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Gravity Makes Volcanoes Sag, Influencing Eruptions

volcanoes, volcano eruption risk, how volcanoes erupt
Experimental results -- photos from above. Left: Sagging volcano. Middle: Hybrid sagging-spreading volcano. C: Spreading volcano. (Image credit: P.K. Byrne et al., Geology.)

The way gravity deforms volcanoes could help explain mysterious features seen in volcanoes on Mars, Earth and elsewhere, as well as potentially revealing risks that volcanoes pose to neighboring communities on Earth, a group of researchers says.

Gravity can make large volcanoes warp under their own weight in two ways: they can either spread outward on top of their "basement" of underlying rock or sag downward into that basement.

The way volcanoes deform strongly influences the stability of their structures, and when and how they erupt. To learn more about how gravity can change the shape of volcanoes, researchers built models simulating a range of deformation styles, from pure spreading to pure sagging.

Messy modeling

The scientists developed models consisting of large containers in which the researchers placed silicone putty mimicking the pliable part of the Earth's uppermost layers. On top of that, the scientists placed sand and gypsum to reflect the more brittle layers of a volcano's basement. Finally, researchers poured more sand and gypsum on top to build cones representing volcanoes and waited about 10 to 60 minutes to let the cones deform their basements. For some models, the team added a thin silicone layer just below the cone's base, imitating certain weak basement materials, such as waterlogged rocks.

"I can certainly say it was good fun, if messy," said researcher Paul Byrne, a planetary geologist at the Carnegie Institution of Washington. "The gypsum powder we used to increase sand cohesion had a tendency to settle on everything in the lab, and the silicone gel was impossible to control once it was out of a container. I wrote off more than a few pairs of pants, shoes and lab coats during the experiments I conducted."

The researchers took digital photos as the models developed and used special software to measure, with exceptional detail, how the structures' surfaces deformed over time.

"Our experimental method is sufficiently straightforward that these experiments can be carried out in high school labs, which could encourage the next generation of earth and planetary scientists," Byrne told OurAmazingPlanet.

Spreading and sagging

The researchers saw that a range of volcano spreading and sagging evolved, depending on the rigidity and strength of a volcano's basement compared to the size of the volcano it supported. Spreading occurred when the basement was rigid, as appears to be the case with the volcanic island of La Réunion in the Indian Ocean, while sagging happened when a volcano and its basement deformed together, as is the case with Elysium Mons on Mars.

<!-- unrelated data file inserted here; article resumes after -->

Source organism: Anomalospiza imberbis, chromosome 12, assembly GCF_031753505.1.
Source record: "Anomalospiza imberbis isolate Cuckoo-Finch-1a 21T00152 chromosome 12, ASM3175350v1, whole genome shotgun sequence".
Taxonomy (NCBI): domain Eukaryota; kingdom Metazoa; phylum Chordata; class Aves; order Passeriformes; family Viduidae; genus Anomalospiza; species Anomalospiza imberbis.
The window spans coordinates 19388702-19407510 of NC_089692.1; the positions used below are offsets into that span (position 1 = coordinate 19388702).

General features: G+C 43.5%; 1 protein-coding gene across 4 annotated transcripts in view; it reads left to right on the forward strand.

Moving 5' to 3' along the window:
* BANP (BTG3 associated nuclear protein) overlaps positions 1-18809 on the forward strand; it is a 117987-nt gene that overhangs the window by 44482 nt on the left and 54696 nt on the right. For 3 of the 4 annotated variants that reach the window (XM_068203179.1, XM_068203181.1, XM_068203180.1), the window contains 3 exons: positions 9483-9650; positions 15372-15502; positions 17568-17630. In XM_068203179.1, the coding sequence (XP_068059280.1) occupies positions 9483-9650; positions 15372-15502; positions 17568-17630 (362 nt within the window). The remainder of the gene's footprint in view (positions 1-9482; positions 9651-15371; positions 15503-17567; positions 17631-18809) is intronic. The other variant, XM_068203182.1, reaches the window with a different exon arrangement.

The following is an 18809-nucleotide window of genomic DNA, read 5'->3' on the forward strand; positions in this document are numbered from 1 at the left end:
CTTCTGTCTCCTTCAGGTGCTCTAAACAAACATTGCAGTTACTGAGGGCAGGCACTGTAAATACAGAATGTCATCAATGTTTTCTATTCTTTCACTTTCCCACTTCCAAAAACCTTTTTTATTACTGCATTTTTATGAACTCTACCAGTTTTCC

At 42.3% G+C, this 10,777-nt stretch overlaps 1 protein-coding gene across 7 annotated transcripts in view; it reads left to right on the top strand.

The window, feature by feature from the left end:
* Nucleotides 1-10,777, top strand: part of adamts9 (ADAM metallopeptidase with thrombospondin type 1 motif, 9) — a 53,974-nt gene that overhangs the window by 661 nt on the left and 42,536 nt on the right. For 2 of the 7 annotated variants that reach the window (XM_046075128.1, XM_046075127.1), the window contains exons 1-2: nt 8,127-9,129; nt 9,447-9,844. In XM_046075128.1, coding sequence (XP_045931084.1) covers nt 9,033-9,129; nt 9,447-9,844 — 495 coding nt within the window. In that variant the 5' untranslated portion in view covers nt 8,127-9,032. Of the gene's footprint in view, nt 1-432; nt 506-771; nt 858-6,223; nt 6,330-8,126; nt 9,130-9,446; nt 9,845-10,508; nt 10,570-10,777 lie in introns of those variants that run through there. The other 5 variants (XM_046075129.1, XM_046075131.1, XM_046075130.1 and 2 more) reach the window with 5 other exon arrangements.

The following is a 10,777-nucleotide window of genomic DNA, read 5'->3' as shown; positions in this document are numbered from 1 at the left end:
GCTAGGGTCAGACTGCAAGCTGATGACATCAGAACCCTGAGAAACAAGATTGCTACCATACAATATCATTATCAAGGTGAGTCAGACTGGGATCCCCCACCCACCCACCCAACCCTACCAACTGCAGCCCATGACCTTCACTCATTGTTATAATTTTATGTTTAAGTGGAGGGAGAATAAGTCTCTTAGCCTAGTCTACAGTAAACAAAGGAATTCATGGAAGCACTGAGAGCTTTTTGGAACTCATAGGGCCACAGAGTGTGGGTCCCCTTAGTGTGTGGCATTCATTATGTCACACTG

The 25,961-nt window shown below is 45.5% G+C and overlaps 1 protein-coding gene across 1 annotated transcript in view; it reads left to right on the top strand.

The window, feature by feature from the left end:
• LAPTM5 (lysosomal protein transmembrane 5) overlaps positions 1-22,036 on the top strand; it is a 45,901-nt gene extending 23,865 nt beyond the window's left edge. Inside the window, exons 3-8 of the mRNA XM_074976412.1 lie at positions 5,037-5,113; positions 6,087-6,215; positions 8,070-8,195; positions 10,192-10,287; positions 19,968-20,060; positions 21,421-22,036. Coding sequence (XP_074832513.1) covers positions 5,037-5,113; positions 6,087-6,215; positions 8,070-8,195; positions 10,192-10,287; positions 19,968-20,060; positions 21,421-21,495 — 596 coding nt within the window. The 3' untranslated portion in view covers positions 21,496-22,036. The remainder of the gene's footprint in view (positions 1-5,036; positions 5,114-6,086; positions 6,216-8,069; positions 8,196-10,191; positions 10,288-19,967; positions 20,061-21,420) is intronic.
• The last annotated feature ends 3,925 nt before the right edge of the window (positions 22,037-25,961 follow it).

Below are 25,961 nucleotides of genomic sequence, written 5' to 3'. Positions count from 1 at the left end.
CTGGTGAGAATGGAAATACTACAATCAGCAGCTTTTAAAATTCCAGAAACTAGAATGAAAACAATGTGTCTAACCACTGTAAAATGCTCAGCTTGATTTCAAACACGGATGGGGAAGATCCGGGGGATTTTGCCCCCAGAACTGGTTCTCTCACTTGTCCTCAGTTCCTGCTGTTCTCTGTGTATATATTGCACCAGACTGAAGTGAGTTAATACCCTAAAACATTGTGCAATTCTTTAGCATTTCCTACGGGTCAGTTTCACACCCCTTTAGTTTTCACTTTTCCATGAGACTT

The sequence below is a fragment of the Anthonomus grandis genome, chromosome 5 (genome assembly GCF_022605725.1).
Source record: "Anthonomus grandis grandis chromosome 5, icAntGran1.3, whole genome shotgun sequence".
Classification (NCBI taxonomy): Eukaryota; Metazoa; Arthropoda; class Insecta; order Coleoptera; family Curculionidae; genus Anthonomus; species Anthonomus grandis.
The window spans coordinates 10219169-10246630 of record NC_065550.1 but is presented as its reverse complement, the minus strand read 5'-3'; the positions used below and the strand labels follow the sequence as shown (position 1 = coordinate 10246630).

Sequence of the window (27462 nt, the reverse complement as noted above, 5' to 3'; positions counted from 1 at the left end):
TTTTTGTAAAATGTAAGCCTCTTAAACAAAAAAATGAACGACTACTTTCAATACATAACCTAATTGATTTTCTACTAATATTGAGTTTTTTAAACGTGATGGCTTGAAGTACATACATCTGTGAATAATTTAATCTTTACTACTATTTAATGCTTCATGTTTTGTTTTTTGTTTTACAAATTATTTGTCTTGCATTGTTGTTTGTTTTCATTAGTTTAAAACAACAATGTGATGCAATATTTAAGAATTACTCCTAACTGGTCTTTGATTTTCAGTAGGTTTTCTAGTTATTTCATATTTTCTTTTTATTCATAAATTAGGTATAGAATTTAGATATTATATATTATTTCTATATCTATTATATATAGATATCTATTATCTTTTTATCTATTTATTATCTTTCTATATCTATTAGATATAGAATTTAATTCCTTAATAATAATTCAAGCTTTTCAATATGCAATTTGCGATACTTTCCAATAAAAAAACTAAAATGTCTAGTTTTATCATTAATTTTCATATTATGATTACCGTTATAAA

Sagging and spreading can also happen at the same time, when a volcano and its basement deform separately. These interactions may explain features seen at Olympus Mons on Mars and with volcanoes on Hawaii, the largest volcanoes on Mars and Earth, respectively. Such activity may explain puzzling terraces seen jutting a bit like steps out fromthese structures' mid-to-upper flanks.

"Our models can reproduce, and so help explain, the range of structural complexity seen on volcanoes across the solar system," Byrne said. "In particular, we are able to tie the various enigmatic structural features on the largest known volcano, Olympus Mons on Mars, into a single model, which is rewarding as I've been studying this volcano since 2005."

Olympus Mons is the largest volcano in the solar system, about 370 miles (600 km) in diameter, wide enough to cover the entire state of New Mexico, and 13.6 miles (22 km) high, nearly three times taller than Mount Everest. [50 Amazing Volcano Facts]

Volcano hazards

Such research could help assess the hazards that different volcanoes pose. For instance, "a volcano that's more likely to spread than sag is at greater risk of suffering landslides or a full-blown flank collapse, and vice versa for a sagging volcano," Byrne said. These studies could also reveal likely sagging- or spreading-influenced sites of eruptions.

Byrne added that his team could start to think "about other, smaller volcanoes on Earth and Mars, and not just some of the very largest, like [those in] Hawaii or the enormous Olympus Mons. Moreover, we can look to apply these results to yet other extraterrestrial volcanoes, such as the shield volcanoes on Venus, structures named for their resemblance to a warrior's shield laid on the ground.

"And we can apply the insights gained from our laboratory models to numerical models, and so begin to get a more detailed understanding of how gravity-driven volcano deformation works mechanically."

Byrne and his colleagues detailed their findings online Jan. 17 in the journal Geology.

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Charles Q. Choi
Live Science Contributor
Charles Q. Choi is a contributing writer for Live Science and Space.com. He covers all things human origins and astronomy as well as physics, animals and general science topics. Charles has a Master of Arts degree from the University of Missouri-Columbia, School of Journalism and a Bachelor of Arts degree from the University of South Florida. Charles has visited every continent on Earth, drinking rancid yak butter tea in Lhasa, snorkeling with sea lions in the Galapagos and even climbing an iceberg in Antarctica.